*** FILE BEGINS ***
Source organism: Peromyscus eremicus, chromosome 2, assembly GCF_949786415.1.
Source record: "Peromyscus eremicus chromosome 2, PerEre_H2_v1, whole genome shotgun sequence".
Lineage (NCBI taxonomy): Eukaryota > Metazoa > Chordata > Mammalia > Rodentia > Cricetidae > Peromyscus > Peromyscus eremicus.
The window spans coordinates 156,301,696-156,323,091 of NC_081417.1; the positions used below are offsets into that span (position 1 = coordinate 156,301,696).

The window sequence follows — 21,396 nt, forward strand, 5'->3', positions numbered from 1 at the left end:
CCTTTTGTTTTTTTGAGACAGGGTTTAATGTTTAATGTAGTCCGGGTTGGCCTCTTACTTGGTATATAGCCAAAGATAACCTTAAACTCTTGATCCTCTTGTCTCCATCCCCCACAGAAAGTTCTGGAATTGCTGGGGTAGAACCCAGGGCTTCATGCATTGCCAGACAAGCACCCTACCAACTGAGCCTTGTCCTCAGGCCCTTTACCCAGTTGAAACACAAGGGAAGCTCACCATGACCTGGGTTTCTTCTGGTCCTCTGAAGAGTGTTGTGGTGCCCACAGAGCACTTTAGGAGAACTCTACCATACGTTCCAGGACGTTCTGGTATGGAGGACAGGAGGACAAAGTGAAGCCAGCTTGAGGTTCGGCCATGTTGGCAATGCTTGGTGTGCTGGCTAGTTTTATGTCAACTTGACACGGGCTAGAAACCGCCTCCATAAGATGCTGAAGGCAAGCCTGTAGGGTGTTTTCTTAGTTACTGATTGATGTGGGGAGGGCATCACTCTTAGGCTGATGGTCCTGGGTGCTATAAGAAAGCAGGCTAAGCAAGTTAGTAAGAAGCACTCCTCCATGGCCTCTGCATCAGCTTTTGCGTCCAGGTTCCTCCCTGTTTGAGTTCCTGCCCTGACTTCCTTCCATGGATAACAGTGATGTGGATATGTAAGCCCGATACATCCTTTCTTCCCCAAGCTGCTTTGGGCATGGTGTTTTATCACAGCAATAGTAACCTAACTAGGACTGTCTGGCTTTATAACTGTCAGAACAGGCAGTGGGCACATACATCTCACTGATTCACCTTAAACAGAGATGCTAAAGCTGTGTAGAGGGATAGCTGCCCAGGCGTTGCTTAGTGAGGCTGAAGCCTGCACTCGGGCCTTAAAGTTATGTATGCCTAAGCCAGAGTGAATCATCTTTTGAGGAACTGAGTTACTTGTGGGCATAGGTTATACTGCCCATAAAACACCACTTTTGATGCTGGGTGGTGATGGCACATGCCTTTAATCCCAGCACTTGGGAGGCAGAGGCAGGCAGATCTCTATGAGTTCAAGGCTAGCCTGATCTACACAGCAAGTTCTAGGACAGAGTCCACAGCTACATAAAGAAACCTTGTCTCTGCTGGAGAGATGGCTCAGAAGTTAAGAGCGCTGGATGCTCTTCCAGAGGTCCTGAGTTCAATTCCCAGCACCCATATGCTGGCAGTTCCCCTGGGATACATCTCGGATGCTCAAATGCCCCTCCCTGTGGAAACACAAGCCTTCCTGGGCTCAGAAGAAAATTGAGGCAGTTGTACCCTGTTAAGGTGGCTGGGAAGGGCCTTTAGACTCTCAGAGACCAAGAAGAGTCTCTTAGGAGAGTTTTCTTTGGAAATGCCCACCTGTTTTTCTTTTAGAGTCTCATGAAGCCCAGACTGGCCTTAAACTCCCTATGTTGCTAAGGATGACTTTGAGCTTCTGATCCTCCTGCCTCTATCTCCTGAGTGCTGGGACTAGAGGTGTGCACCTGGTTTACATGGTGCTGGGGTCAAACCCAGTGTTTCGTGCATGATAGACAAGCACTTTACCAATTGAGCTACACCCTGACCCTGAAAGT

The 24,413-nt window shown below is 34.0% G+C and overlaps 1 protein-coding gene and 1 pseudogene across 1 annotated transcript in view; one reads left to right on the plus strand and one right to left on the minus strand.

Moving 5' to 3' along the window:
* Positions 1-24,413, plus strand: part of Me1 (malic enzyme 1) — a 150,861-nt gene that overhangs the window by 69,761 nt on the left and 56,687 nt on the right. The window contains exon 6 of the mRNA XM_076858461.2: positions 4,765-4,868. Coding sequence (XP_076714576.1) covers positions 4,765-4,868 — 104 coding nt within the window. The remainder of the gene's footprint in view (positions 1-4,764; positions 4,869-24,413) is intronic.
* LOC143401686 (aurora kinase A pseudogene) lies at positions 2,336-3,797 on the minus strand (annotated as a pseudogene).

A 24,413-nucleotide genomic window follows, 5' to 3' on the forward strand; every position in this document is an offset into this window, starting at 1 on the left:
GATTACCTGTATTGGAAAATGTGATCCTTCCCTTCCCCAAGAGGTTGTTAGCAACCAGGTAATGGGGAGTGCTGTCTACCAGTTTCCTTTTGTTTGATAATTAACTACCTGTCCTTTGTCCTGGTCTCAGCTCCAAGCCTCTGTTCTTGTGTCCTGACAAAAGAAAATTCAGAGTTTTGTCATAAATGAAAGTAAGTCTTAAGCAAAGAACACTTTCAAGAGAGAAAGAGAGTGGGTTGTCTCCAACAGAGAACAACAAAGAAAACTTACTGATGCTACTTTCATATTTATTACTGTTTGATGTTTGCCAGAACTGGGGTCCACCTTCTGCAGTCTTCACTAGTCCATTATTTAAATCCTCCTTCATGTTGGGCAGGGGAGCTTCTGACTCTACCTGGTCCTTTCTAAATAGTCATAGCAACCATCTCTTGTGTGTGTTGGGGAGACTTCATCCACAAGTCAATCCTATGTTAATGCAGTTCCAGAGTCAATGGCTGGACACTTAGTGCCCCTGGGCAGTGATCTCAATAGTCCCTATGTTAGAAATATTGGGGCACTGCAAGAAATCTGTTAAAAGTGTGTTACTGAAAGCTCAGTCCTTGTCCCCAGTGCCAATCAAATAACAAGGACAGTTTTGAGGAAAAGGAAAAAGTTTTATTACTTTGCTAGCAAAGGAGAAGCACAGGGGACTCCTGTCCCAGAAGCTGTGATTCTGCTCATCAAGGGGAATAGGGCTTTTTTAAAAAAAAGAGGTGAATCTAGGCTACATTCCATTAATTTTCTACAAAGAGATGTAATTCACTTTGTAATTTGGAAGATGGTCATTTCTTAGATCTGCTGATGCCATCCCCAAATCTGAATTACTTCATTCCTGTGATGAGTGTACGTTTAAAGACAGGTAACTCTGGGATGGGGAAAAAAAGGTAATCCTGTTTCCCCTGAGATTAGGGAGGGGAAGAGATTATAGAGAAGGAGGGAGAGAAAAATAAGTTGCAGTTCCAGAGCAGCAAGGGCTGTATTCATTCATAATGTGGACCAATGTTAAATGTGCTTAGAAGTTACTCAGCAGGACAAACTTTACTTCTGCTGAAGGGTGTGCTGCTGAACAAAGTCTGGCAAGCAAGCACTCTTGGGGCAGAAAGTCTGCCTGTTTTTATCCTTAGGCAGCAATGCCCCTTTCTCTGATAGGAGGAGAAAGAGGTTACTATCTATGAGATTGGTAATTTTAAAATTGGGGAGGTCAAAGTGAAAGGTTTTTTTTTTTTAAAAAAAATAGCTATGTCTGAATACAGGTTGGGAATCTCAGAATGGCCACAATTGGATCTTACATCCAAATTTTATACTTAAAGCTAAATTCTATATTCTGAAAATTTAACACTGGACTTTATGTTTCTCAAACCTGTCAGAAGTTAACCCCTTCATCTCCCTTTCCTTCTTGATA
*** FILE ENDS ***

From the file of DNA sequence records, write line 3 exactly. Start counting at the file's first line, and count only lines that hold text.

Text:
Lineage (NCBI taxonomy): Eukaryota > Metazoa > Chordata > Mammalia > Rodentia > Cricetidae > Peromyscus > Peromyscus eremicus.